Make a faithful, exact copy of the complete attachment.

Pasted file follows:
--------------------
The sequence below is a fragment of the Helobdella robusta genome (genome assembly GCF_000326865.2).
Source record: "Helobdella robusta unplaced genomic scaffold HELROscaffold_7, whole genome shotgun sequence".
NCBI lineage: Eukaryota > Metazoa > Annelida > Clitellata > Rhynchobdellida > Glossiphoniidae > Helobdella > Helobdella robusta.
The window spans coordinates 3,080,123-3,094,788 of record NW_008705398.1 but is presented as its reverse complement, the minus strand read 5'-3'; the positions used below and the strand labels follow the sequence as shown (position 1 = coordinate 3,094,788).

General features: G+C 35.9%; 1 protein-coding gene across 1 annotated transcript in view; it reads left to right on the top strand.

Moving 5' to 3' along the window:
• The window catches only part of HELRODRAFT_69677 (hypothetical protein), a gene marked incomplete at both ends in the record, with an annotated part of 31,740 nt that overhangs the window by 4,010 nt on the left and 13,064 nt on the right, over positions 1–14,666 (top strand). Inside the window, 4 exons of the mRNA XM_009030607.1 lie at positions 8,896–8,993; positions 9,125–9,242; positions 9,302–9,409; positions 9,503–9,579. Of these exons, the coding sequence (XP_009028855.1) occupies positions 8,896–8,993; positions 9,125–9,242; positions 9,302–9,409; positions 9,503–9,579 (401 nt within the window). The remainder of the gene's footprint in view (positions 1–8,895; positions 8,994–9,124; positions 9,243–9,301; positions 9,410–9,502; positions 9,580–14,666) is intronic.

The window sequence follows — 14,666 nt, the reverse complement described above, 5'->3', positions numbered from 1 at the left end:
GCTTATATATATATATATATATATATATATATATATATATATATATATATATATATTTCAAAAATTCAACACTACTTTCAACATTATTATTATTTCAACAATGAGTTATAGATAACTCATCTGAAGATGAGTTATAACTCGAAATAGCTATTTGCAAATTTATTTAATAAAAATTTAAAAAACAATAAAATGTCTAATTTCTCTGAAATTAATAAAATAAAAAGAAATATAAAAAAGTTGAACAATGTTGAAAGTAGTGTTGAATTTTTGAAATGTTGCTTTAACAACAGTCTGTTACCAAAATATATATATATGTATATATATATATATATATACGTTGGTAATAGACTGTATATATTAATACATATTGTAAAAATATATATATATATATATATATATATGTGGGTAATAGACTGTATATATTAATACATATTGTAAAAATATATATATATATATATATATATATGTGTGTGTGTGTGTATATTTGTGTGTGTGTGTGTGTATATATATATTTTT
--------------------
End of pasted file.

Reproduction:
The sequence below is a fragment of the Helobdella robusta genome (genome assembly GCF_000326865.2).
Source record: "Helobdella robusta unplaced genomic scaffold HELROscaffold_7, whole genome shotgun sequence".
NCBI lineage: Eukaryota > Metazoa > Annelida > Clitellata > Rhynchobdellida > Glossiphoniidae > Helobdella > Helobdella robusta.
The window spans coordinates 3,080,123-3,094,788 of record NW_008705398.1 but is presented as its reverse complement, the minus strand read 5'-3'; the positions used below and the strand labels follow the sequence as shown (position 1 = coordinate 3,094,788).

General features: G+C 35.9%; 1 protein-coding gene across 1 annotated transcript in view; it reads left to right on the top strand.

Moving 5' to 3' along the window:
• The window catches only part of HELRODRAFT_69677 (hypothetical protein), a gene marked incomplete at both ends in the record, with an annotated part of 31,740 nt that overhangs the window by 4,010 nt on the left and 13,064 nt on the right, over positions 1–14,666 (top strand). Inside the window, 4 exons of the mRNA XM_009030607.1 lie at positions 8,896–8,993; positions 9,125–9,242; positions 9,302–9,409; positions 9,503–9,579. Of these exons, the coding sequence (XP_009028855.1) occupies positions 8,896–8,993; positions 9,125–9,242; positions 9,302–9,409; positions 9,503–9,579 (401 nt within the window). The remainder of the gene's footprint in view (positions 1–8,895; positions 8,994–9,124; positions 9,243–9,301; positions 9,410–9,502; positions 9,580–14,666) is intronic.

The window sequence follows — 14,666 nt, the reverse complement described above, 5'->3', positions numbered from 1 at the left end:
GCTTATATATATATATATATATATATATATATATATATATATATATATATATATATTTCAAAAATTCAACACTACTTTCAACATTATTATTATTTCAACAATGAGTTATAGATAACTCATCTGAAGATGAGTTATAACTCGAAATAGCTATTTGCAAATTTATTTAATAAAAATTTAAAAAACAATAAAATGTCTAATTTCTCTGAAATTAATAAAATAAAAAGAAATATAAAAAAGTTGAACAATGTTGAAAGTAGTGTTGAATTTTTGAAATGTTGCTTTAACAACAGTCTGTTACCAAAATATATATATATGTATATATATATATATATATACGTTGGTAATAGACTGTATATATTAATACATATTGTAAAAATATATATATATATATATATATATATGTGGGTAATAGACTGTATATATTAATACATATTGTAAAAATATATATATATATATATATATATATGTGTGTGTGTGTGTATATTTGTGTGTGTGTGTGTGTATATATATATTTTT